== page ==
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The case for compassion

Karen Armstrong is known and admired for her best-selling books, which include a history of the Bible and a biography of the Prophet Mohammed. She has studied the sacred texts of the world as well as philosophy, anthropology and history and recently wrote a response to atheists, The Case For God. Her latest project is the Charter for Compassion - For Armstrong, compassion is a deep empathy with others, not a feeling of pity or concern.

She visited Brussels to speak at a debate on the role of religion in modern society, organized by the Centre for European Studies and spoke to New Europe in an exclusive interview.

Your view of compassion is based on empathy

It is at the heart of every spiritual, moral and ethical idea, religious or not. It’s based on the golden rule; treat others as you would want to be treated. Basically, that’s the heart of morality, but now it is an urgent necessity, because if we don’t treat all peoples as we would wish to be treated, we’re not going to have a viable world.

How would a compassionate European Union treat migrants?

Very often these immigrants have come to fuel our economy and haven’t come of their own free will. Both sides have some work to do. The immigrants have to remember what it was like when the Europeans colonized their countries and changed them forever. Remember the pain that caused, the pain that is still reverberating today and is the cause of many of our international problems worldwide. Europeans have to remember that these people, who they have invited here to do cheap work are to be treated with dignity.

We’re going to have to learn to put yourself in the place of another and ask, “Do I like to hear my sacred traditions being trashed, be those of a religious, political or moral nature.” There are certain values that we have, such as free speech, which is seen as sacred and inviolable. What we are seeing is clashes of the sacred. Two people with different ideas and these have to be negotiated with greater maturity.

The Muslims have to stop being enraged, and falling into the trap, that, very often extreme people on the other side are trying to lure them into. If Europe fails this test, it is going to go right back to the 1930’s and 40’s.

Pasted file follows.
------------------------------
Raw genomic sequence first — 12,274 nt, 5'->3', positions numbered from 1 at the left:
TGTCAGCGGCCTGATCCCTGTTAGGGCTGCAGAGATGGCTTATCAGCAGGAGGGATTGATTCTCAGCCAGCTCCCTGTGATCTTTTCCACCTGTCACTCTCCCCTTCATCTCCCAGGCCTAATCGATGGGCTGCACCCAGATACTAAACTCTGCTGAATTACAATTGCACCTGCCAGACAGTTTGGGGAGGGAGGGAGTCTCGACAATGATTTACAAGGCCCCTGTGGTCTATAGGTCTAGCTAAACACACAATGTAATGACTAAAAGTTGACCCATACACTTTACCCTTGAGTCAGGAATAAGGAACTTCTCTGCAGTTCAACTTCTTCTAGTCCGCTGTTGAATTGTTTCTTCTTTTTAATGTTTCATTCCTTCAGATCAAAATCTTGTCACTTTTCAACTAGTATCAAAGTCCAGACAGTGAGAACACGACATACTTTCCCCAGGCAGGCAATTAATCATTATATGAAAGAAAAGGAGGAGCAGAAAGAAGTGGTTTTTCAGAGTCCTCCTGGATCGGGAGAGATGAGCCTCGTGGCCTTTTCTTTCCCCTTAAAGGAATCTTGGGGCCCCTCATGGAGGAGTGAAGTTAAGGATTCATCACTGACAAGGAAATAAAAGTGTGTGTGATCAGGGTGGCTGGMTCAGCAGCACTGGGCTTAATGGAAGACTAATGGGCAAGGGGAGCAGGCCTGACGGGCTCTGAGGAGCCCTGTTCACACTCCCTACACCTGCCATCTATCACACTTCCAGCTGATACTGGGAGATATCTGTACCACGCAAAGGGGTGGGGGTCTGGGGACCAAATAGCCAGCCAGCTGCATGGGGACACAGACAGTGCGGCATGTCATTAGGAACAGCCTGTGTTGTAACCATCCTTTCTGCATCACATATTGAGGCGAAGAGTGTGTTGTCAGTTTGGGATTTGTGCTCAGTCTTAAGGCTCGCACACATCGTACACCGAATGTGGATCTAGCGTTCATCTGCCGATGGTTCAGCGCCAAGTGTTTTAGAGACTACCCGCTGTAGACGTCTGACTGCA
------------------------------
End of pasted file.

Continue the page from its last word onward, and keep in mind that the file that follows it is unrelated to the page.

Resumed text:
There is a debate on has multiculturalism failed?

It will fail unless we can negotiate these differences in a mature manner. If we say we’re committed to liberal values and democracy, that means everybody’s voice has to be heard.

There is, unfortunately, also a secular radicalism, which doesn’t represent the majority. During the Denmark cartoons controversy, there was a poll of Muslim youth and 97% said that, while they were horrified by the cartoons, they were also horrified by those Muslims who were attacking and burning down embassies. At the same time they did a survey among Danes, who said that yes, they believed in free speech but also were upset that those cartoons had given offence. That middle voice doesn’t get heard. It’s not exciting, but it shows the situation has become distorted.

What happens then is that both sides show themselves in the worst light. The West comes over as arrogant, racist, insulting and islamphobic and the Muslims come over as atavistic, violent. That is not the whole of the reality; the middle ground has been erased. At the end of the crisis we both fulfill the others expectations of ourselves and the prejudices go a little deeper.

We’re more aware of ‘the other’ now, how are we adapting to that?

Not well, but we have got to adapt. Whether we like it or not, the other is there. If a market goes down in one part of the world, there’s a domino effect. We are interconnected. We’re no longer living in a ‘Belgium for the Belgians’ or ‘Britain for the British’. That’s gone because we’ve created this global market. It’s not some terrible plague that’s come along.

But our perceptions haven’t caught up with reality and unless we do that, we will be irrational. It’s irrational to think these people will go away.

This change is going to need politics.

I don’t hold much hope for politics. The people who have come to help me with the charter have, universally, been businessmen. Leading business, because they know you need peace and the big push for the charter is from business.

So far, politicians haven’t come up to help with the charter, it’s companies like Microsoft, Google, Starbucks. They say it makes business sense to treat your employees respectfully.

What is the aim of the Charter and the compassionate cities project?

We’re building an international network of cities dedicated to the pursuit of compassion, but it has to be practical, and when it is endorsed my Mayors and so on. Before they can qualify they need to produce a practical program, based on the needs of their locality, their problems and so on. Seattle has signed up and Chicago, Philadelphia and New Delhi are joining.


Please click HERE to see the rest of the interview...

From the Urantia Book:

140:8.11 The Jewish rabbis had long debated the question: Who is my neighbor? Jesus came presenting the idea of active and spontaneous kindness, a love of one's fellow men so genuine that it expanded the neighborhood to include the whole world, thereby making all men one's neighbors. But with all this, Jesus was interested only in the individual, not the mass. Jesus was not a sociologist, but he did labor to break down all forms of selfish isolation. He taught pure sympathy, compassion. Michael of Nebadon is a mercy-dominated Son; compassion is his very nature.

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